Remember to rest in between completed circuits for 90 seconds.

Steve McQueen: the man and le mans is out November 13

Steve-Mcqueen-the-man-and-le-mansSTEVE MCQUEEN: THE MAN & LE MANS is the story of obsession, betrayal and ultimate vindication. It is the story of how one of the most volatile, charismatic stars of his generation, who seemingly lost so much he held dear in the pursuit of his dream, nevertheless followed it to the end.

 

 

Get Lean Like McQueen

Warm Up

Do three minutes on the heavy bag at varying speeds and power. For example, spend 30 seconds hammering in heavy shots to the middle of the bag, then 30 seconds as fast as possible. Repeat until the three minutes are up.

Plate Turns

McQueen’s upper-body work would’ve been geared to combat the pressures of driving a car at speed. Use a heavy barbell plate to build strength in the upper back and sculpt the deltoids.

Holding a barbell plate out in front of you with fully extended arms, twist it to a ninety degree angle in each direction, as if you were turning a car’s steering wheel

AMRAP: 1 min/5 circuits/30 secs rest

Russian Twists

These may not have been popular in Cold War America, but they’re brilliant for building strong abdominals and obliques. Plus McQueen was pretty liberal, right?

Sitting on the floor with your knees bent and feet raised several inches in the air, twist from side to side holding a barbell plate at chest height, touching it down with every extension of the abdominals.

AMRAP: 1 min/5 circuits/30 secs rest

Incline Jabs

Steve-Mcqueen-and-Bob-RosenAs McQueen was all about function, it makes sense to use a move that specifically builds explosive power and serious core strength for martial artists.

Using a T Bar or barbell bar anchored in a corner, take a boxing stance (left leg forward, right leg behind) and take the bar in your right hand. With the bar at head height, ‘punch’ forward with as hard as possible, before bringing it back to your head for one rep.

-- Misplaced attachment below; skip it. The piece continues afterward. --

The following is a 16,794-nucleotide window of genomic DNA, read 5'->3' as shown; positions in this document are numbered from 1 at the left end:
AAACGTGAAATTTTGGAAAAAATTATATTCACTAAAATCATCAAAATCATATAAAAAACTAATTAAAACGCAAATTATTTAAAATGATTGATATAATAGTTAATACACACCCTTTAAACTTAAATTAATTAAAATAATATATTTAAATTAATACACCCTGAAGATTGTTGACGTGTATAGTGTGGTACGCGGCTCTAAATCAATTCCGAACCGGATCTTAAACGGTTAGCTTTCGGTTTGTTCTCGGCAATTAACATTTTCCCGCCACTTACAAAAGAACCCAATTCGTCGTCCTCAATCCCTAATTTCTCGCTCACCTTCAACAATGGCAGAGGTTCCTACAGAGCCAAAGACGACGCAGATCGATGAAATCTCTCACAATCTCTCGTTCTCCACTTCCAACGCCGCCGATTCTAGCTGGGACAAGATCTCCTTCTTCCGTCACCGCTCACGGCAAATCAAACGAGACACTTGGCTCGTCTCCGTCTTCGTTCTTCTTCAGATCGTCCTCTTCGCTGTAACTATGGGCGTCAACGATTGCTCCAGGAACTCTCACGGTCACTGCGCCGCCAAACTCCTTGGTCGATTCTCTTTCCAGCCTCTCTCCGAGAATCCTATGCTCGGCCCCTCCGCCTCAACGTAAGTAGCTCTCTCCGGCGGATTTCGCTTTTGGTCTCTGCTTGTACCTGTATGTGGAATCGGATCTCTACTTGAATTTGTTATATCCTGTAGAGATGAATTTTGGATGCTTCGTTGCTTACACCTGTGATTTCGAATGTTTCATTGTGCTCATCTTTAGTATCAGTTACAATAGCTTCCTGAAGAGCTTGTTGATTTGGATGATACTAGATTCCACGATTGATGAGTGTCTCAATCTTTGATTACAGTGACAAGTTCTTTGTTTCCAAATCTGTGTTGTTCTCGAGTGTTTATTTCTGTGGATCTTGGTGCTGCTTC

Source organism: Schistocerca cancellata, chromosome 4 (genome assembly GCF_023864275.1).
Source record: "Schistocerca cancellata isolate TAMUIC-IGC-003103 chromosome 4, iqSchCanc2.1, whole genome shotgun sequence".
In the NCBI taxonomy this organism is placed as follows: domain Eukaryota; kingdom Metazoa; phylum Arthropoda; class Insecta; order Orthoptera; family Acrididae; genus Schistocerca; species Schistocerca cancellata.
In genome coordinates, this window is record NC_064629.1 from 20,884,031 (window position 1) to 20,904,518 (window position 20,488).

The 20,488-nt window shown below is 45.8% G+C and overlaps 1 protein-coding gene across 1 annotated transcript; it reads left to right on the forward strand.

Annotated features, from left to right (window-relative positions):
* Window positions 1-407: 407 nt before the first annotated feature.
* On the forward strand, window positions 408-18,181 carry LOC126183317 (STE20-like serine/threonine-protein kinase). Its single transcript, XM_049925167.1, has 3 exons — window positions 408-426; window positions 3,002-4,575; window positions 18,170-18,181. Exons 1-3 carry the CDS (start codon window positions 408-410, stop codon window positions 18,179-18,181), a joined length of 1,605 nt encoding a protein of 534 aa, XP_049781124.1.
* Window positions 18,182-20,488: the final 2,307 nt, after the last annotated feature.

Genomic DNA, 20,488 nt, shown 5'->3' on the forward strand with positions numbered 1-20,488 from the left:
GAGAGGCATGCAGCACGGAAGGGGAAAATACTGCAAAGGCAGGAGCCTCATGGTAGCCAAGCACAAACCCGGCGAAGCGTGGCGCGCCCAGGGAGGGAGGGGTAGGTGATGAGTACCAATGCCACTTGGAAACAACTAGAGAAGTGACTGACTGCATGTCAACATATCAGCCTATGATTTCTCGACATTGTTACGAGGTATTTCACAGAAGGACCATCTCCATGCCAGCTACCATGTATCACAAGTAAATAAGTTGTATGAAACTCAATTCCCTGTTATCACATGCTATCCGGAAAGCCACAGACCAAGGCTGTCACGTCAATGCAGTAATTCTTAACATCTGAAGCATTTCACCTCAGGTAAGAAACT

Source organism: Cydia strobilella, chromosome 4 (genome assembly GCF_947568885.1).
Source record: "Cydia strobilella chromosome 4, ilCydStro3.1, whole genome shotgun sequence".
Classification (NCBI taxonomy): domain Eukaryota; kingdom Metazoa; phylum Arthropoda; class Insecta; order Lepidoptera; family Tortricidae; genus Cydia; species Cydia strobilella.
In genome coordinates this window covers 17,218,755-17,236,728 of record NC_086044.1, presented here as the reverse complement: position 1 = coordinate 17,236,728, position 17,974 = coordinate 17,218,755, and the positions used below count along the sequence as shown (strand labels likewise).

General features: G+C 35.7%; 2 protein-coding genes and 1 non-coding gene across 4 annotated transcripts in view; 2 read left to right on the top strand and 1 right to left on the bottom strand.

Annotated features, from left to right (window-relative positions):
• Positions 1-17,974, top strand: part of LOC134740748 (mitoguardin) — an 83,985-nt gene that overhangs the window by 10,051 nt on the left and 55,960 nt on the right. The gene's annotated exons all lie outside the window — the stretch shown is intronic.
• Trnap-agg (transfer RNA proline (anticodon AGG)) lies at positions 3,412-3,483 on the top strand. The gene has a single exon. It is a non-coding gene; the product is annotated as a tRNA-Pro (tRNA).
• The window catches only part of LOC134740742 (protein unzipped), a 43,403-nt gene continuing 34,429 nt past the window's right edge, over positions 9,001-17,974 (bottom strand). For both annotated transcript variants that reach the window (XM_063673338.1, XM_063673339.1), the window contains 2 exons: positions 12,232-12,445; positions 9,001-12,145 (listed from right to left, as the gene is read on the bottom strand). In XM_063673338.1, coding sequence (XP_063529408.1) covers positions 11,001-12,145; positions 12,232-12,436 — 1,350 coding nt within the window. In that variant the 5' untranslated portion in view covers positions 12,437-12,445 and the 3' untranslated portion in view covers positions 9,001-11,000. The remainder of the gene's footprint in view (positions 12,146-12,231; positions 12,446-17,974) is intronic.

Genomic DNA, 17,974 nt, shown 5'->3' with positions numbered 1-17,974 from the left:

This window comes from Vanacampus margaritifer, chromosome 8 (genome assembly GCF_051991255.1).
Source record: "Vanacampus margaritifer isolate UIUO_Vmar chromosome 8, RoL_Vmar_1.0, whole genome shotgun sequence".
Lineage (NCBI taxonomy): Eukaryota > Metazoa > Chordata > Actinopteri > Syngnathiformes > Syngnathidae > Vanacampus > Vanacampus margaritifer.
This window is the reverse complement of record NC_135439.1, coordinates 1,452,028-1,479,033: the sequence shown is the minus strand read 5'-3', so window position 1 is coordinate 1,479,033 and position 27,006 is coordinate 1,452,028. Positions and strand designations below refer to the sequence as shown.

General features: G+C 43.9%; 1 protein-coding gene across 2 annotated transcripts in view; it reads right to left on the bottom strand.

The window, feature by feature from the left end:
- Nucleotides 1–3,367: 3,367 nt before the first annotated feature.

AMRAP: 1 min/5 circuits/30 secs rest

Close-Handed Press-Ups

These modified press-ups place specific emphasis on the triceps and upper pectorals, as well as the abdominals. They can be done in confined spaces, too – POW camps maybe?

Assume a press-up position but with both hands together, forming a diamond shape between thumb and fingers. Slowly lower yourself until your chest is only several inches from the floor and push straight back up.

AMRAP: 1 min/5 circuits/30 secs rest

Kettlebell Squats

Strengthen not just your glutes and quads, but your abdominals and lower back using weighted squats – all areas to focus on for stability and balance, especially if you’re an allAmerican action hero.

Hold a kettlebell at chest height with two hands and your feet shoulder-width apart. Keeping your back straight, squat down so your backside goes past your knees. Surge back up through your heels to standing.

AMRAP: 1 min/5 circuits/30 secs rest

Chin Ups

Steve-Mcqueen-scriptChins are more than just a decent chest and bicep builder, they’re a true sign of strength. McQueen would’ve knocked out 20 for breakfast, alongside ten Marlboro reds and a Bloody Mary.

Take hold of a pull-up bar with a narrow underhand grip (palms facing you) and pull yourself up by bending your elbows until your chin reaches the plane of the bar. Lower yourself slowly and repeat.

AMRAP: 1 min/5 circuits/30 secs rest